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Smiley

Whom to arm to fight ISIS Iraqi militants?


Critics blast President Obama as a Syria-based militant group overruns key regions in Iraq.
Shoe

Coach Rudkowski's Brass Balls Shoe Throwing

© Joy Camp/We Are Change
Imagine your testicles the size of watermelons...

Coach Rudkowski's Brass Balls Shoe Throwing video you'll learn the amazing training secrets of America's ballsiest shoe-throwing academy. Order today... operators are standing by.

HAL9000

Stephen Hawking: Artificial intelligence could be a 'real danger'

stephen hawking
© Last Week Tonight With John Oliver/YouTube screenshot by Chris Matyszczyk/CNET
Musing on a robot-dominated world, imaginary time, and parallel universes.
I don't want to frighten you. I'll leave it to Stephen Hawking to do that.

The famed physicist made an appearance last night on HBO's "Last Week Tonight," and had a deep and meaningful conversation with host John Oliver. Well, at least Hawking's side of the conversation was deep and meaningful.

Oliver asked him what was the one thing he most wanted people to grasp. Hawking replied: "Imaginary time."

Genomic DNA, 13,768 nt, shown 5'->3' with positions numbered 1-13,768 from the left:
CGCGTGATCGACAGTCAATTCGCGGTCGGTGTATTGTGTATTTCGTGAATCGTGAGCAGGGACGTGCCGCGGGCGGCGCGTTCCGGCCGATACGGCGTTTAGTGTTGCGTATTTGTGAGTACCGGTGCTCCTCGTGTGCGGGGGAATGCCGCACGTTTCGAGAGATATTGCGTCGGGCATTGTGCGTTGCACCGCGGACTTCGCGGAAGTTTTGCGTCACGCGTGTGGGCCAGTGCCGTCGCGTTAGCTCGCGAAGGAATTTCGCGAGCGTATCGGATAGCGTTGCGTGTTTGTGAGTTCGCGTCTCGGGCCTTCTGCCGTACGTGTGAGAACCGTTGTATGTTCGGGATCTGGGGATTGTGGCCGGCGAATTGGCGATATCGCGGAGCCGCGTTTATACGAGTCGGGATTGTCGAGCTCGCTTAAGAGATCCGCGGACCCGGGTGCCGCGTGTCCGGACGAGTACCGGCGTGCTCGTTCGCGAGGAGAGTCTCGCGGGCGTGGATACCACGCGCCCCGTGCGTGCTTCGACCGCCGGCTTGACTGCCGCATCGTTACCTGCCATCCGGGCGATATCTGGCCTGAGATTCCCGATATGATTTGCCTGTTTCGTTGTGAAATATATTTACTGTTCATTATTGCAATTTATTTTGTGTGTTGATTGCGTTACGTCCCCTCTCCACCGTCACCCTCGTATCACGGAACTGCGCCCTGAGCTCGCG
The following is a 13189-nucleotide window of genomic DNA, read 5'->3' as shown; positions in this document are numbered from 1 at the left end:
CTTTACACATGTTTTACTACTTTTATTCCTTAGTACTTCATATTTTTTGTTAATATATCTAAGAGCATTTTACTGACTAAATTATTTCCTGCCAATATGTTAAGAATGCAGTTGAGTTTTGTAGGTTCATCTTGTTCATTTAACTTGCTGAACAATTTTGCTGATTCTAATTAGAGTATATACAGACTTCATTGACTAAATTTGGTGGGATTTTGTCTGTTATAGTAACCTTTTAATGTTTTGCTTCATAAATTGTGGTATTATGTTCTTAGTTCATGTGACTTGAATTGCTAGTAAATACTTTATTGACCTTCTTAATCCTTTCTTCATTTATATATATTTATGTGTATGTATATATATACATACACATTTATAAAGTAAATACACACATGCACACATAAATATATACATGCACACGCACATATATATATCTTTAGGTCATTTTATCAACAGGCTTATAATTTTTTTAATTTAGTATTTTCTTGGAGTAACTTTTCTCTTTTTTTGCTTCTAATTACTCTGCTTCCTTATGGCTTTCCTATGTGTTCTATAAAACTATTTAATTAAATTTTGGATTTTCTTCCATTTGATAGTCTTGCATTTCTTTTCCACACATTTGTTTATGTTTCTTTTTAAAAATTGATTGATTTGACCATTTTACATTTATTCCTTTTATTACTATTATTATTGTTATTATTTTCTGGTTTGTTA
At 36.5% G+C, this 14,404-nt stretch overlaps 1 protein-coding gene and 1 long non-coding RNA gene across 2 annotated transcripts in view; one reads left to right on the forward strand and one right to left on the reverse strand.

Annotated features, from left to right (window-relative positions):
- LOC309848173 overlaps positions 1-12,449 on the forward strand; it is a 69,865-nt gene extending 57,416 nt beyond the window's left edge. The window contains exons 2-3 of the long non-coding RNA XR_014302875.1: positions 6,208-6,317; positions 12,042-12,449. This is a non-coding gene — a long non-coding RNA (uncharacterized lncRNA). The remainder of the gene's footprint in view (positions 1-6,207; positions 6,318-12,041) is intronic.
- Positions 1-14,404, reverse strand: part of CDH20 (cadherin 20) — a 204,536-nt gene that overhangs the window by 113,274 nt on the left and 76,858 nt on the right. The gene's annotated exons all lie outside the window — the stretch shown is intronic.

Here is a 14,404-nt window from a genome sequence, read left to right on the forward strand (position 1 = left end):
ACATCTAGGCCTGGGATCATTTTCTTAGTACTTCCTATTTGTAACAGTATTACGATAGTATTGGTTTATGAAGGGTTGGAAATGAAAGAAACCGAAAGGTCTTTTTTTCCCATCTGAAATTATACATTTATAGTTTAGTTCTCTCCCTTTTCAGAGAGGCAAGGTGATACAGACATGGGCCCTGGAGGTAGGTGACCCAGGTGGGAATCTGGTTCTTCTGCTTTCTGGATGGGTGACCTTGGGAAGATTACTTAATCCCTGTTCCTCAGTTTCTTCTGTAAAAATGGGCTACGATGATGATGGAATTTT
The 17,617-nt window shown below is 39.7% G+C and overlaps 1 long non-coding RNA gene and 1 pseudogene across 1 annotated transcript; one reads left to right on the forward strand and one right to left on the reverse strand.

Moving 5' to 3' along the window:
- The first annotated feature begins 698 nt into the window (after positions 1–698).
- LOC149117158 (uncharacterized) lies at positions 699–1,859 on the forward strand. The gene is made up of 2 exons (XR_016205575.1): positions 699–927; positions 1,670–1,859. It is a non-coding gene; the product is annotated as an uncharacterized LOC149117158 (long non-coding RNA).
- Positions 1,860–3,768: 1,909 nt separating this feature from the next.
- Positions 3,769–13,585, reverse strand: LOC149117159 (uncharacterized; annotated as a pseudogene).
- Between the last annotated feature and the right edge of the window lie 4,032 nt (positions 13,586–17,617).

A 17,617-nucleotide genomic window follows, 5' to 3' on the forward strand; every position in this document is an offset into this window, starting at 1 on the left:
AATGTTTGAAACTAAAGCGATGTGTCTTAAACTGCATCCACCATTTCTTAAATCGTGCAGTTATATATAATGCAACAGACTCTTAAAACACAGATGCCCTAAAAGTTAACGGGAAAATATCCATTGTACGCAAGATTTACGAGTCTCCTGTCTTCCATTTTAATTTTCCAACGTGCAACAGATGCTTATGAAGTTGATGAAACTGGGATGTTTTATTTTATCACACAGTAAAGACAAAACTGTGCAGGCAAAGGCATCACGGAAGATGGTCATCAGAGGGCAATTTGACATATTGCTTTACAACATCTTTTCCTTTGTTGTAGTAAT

"Imaginary time is like another direction in space," he said. "It's the one bit of my work science fiction writers haven't used."

Honestly, I thought that all sci-fi was written merely by adding blood, gore, and sex to the work of scientists. So why haven't sci-fi writers built stories around imaginary time? "They don't understand it," he said.

I can't pretend to understand it either. However, it's something to do with time that runs in a different direction to the time that gnaws at us every day.

Most importantly, however, Oliver wanted to know about artificial intelligence. Like so many artificial things, it carries with it the idea that it could be noxious or even deadly.

Black Cat 2

Ten laws regulating the esoteric and supernatural

© Batton Lash
When do you need to tell a prospective buyer your house is haunted? Where do you need a license to practice necromancy or to be reincarnated? And where can you file a lawsuit against a supernatural being? These real-life laws will tell you all that and more.

1. In some cases, US home sellers must tell a buyer if a property is haunted.

There are all sorts of disclosures that home sellers must make to potential buyers, but do you really need a ghost disclosure? Some states require a seller to disclose if a property is "psychologically impacted" in some way, such as from a recent murder on the premises.